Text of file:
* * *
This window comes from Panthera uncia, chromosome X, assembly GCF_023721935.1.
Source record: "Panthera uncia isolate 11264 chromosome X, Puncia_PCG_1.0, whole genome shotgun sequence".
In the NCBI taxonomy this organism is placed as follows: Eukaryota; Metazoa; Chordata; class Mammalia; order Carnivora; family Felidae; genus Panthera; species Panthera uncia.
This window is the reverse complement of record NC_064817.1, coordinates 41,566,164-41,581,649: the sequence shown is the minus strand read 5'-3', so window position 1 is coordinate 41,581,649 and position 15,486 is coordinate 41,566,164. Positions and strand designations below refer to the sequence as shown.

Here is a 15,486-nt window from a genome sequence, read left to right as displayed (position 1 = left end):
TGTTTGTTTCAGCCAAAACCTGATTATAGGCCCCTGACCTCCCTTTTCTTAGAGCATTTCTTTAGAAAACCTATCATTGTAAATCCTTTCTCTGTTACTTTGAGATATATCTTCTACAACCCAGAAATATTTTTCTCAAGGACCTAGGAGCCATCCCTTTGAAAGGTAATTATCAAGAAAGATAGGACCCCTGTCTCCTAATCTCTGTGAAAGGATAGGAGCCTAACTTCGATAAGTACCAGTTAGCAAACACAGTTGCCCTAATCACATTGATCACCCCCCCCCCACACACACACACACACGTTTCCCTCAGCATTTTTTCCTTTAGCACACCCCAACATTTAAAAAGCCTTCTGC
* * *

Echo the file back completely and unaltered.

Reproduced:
This window comes from Panthera uncia, chromosome X, assembly GCF_023721935.1.
Source record: "Panthera uncia isolate 11264 chromosome X, Puncia_PCG_1.0, whole genome shotgun sequence".
In the NCBI taxonomy this organism is placed as follows: Eukaryota; Metazoa; Chordata; class Mammalia; order Carnivora; family Felidae; genus Panthera; species Panthera uncia.
This window is the reverse complement of record NC_064817.1, coordinates 41,566,164-41,581,649: the sequence shown is the minus strand read 5'-3', so window position 1 is coordinate 41,581,649 and position 15,486 is coordinate 41,566,164. Positions and strand designations below refer to the sequence as shown.

Here is a 15,486-nt window from a genome sequence, read left to right as displayed (position 1 = left end):
TGTTTGTTTCAGCCAAAACCTGATTATAGGCCCCTGACCTCCCTTTTCTTAGAGCATTTCTTTAGAAAACCTATCATTGTAAATCCTTTCTCTGTTACTTTGAGATATATCTTCTACAACCCAGAAATATTTTTCTCAAGGACCTAGGAGCCATCCCTTTGAAAGGTAATTATCAAGAAAGATAGGACCCCTGTCTCCTAATCTCTGTGAAAGGATAGGAGCCTAACTTCGATAAGTACCAGTTAGCAAACACAGTTGCCCTAATCACATTGATCACCCCCCCCCCACACACACACACACACGTTTCCCTCAGCATTTTTTCCTTTAGCACACCCCAACATTTAAAAAGCCTTCTGC